EU backs Turkey visa deal, but says conditions must be met
The European Commission has given conditional backing for Turkish people to get visa-free travel inside Europe's passport-free Schengen area.
It says Turkey has made good progress on key conditions, but work remains to be done "as a matter of urgency".
The change could take effect from July, but first it requires approval by the European Parliament and member states.
The deal was offered in return for Turkey taking back migrants who crossed the Aegean Sea to Greece.
The EU fears that without it, Turkey will not control migration.
The Turkish foreign minister, Mevlut Cavusoglu, welcomed the recommendation, saying the visa proposals have opened a new page in Turkey's relations with the EU.
'Still work to be done'
The visa liberalisation deal remains controversial in a number of capitals across the EU, but the Commission praised Turkey for its progress in fulfilling its requirements, particularly in recent weeks.
Vice-President Frans Timmermans said: "There is still work to be done as a matter of urgency, but if Turkey sustains the progress made, they can meet the remaining benchmarks."
The Commission outlined several outstanding issues, with Turkey required to do more to tackle corruption and bring its laws on terrorism in line with European standards, among others.
Five benchmarks still to be met by Turkey:
- Corruption: Turkey must pass measures to prevent corruption, in line with EU recommendations
- Data protection: It must align national legislation on personal data protection with EU standards
- Europol: An agreement is to be concluded with the continent's law enforcement agency
- Judicial cooperation: It must work with all EU members on criminal matters
- Legislation on terrorism: Turkey is also required to bring its terror laws in line with European standards
The commission is also giving Turkey until the end of the year to upgrade its passports, so that they meet the latest biometric standards.
Mr Timmermans stressed that no Turkish citizen would enter the EU without a visa if they do not have a biometric passport with a facial image and fingerprint data.
He said: "I would rather have somebody at my border with a biometric passport where I can be sure that the person carrying the passport is actually mentioned in the passport, than a person with an old-fashioned passport and a paper visa."
The deal will scrap the requirement for Turks to get a three-month, short-stay Schengen visa for tourism or business trips.
Visa-free travel will apply to all EU Member States except for Ireland and the UK, and to the four Schengen associated countries - Iceland, Liechtenstein, Norway and Switzerland.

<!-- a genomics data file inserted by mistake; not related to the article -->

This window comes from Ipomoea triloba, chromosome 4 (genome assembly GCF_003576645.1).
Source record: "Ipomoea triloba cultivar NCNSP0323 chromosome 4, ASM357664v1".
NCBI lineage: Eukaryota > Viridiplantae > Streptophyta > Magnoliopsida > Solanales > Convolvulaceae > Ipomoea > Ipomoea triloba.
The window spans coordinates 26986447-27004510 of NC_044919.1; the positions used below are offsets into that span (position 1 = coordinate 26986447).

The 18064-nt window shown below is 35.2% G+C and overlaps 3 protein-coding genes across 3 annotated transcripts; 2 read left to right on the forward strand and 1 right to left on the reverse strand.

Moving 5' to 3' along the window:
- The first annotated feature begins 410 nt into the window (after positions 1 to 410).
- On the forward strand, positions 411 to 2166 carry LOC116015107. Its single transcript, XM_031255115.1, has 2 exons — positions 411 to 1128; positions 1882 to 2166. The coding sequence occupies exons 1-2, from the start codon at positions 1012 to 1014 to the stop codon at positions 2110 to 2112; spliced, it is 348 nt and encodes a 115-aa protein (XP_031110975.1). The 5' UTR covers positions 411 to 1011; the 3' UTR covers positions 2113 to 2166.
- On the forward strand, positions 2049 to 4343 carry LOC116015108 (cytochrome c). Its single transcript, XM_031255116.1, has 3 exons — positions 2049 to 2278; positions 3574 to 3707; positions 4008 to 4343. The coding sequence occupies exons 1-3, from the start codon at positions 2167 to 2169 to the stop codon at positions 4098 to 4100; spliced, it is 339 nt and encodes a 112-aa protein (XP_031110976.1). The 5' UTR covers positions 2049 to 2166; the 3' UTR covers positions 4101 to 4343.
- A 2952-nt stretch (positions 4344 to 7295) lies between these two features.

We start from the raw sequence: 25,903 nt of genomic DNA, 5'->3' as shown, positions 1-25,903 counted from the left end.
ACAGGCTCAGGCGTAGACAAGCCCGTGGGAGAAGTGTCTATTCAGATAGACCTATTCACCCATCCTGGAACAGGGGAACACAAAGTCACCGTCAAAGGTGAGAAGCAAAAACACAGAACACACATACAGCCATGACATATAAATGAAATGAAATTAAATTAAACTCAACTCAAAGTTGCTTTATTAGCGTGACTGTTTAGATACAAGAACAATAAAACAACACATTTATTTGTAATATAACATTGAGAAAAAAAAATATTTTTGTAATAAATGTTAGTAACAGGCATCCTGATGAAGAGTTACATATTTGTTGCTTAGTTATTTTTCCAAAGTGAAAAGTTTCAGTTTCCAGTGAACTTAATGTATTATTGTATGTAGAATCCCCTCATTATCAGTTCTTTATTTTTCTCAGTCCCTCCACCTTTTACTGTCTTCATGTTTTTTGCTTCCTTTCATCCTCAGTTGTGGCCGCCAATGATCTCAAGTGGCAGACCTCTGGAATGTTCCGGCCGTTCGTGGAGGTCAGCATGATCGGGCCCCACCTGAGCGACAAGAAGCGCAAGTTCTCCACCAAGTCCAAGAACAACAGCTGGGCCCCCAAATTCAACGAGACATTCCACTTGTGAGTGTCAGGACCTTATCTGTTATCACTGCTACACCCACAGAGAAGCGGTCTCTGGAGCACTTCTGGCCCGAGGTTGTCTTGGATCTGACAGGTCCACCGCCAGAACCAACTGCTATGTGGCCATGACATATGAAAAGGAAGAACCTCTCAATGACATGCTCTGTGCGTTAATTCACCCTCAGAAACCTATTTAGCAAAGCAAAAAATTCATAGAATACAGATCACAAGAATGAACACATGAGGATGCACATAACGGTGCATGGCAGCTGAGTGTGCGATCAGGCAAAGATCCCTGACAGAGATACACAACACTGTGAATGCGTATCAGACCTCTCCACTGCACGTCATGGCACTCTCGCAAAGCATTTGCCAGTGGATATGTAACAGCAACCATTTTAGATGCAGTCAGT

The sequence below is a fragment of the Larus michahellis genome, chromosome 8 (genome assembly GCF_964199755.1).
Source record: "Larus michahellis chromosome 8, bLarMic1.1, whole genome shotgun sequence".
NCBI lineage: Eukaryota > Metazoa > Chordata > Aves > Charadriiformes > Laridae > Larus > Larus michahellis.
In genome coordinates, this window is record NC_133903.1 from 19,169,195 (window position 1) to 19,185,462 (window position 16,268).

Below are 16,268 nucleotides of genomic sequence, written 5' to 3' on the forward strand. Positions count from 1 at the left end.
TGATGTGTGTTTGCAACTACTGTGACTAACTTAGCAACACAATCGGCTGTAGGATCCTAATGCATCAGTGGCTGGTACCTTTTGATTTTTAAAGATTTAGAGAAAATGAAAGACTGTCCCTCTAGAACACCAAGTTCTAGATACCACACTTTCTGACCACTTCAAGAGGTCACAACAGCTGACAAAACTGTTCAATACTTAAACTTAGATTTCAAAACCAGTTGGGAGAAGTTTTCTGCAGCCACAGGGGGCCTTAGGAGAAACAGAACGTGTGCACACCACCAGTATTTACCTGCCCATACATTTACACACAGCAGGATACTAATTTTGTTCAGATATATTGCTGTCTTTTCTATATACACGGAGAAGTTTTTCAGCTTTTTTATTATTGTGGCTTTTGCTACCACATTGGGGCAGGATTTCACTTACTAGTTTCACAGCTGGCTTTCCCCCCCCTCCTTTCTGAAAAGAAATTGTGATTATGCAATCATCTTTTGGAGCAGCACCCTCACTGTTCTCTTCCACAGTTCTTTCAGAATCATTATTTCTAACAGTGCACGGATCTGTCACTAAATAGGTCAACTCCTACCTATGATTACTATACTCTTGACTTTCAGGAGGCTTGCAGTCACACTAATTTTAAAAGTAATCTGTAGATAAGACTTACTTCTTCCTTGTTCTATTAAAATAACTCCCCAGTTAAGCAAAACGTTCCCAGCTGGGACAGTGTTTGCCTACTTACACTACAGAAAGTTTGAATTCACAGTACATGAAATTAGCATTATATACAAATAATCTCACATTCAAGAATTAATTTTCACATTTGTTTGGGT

But it will not grant Turks the right to get a job in Europe.
Separate to the deal with Turkey, the Commission also proposed granting visa-free travel to citizens of Kosovo.
The tiny Balkan state declared independence from Serbia in 2008 and is still not recognised by Belgrade and five EU states.
Under the plan, Kosovans with biometric passports would be able to enter the Schengen zone without a visa and stay for up to 90 days.
Migrant crisis role
Turkey has threatened to stop taking back migrants from Greece if the EU fails to deliver on visa liberalisation.
The large influx of migrants and refugees arriving in Europe from Turkey, and from North Africa, has caused a political crisis among EU states.
Under the EU-Turkey agreement, migrants who have arrived illegally in Greece since 20 March are to be sent back to Turkey if they do not apply for asylum or if their claim is rejected.
For each Syrian migrant returned to Turkey, the EU is to take in another Syrian who has made a legitimate request.
Turkey in numbers
2.75m Syrian refugees registered with UN
151 out of 180 countries on World Press Freedom Index
The deal will now be sent to the European Parliament, which has already said it will not vote on the proposal until the Commission confirms all of the conditions have been met.
Concerns have been raised in Parliament before that the visa-waiver looks like a reward for Turkey, because of its co-operation in the migrant crisis. It says Ankara falls short of many EU human rights benchmarks.
MEPs accept that Turkey is a "key strategic partner" for the EU. But they say reforms have slowed down in Turkey in many areas, including freedom of speech and judicial independence.
MEPs have also voiced concern about continuing fighting in south-eastern Turkey between government troops and Kurdistan Workers' Party (PKK) rebels, whom the government in Ankara describes as "terrorists".
A note on terminology: The BBC uses the term migrant to refer to all people on the move who have yet to complete the legal process of claiming asylum. This group includes people fleeing war-torn countries such as Syria, who are likely to be granted refugee status, as well as people who are seeking jobs and better lives, who governments are likely to rule are economic migrants.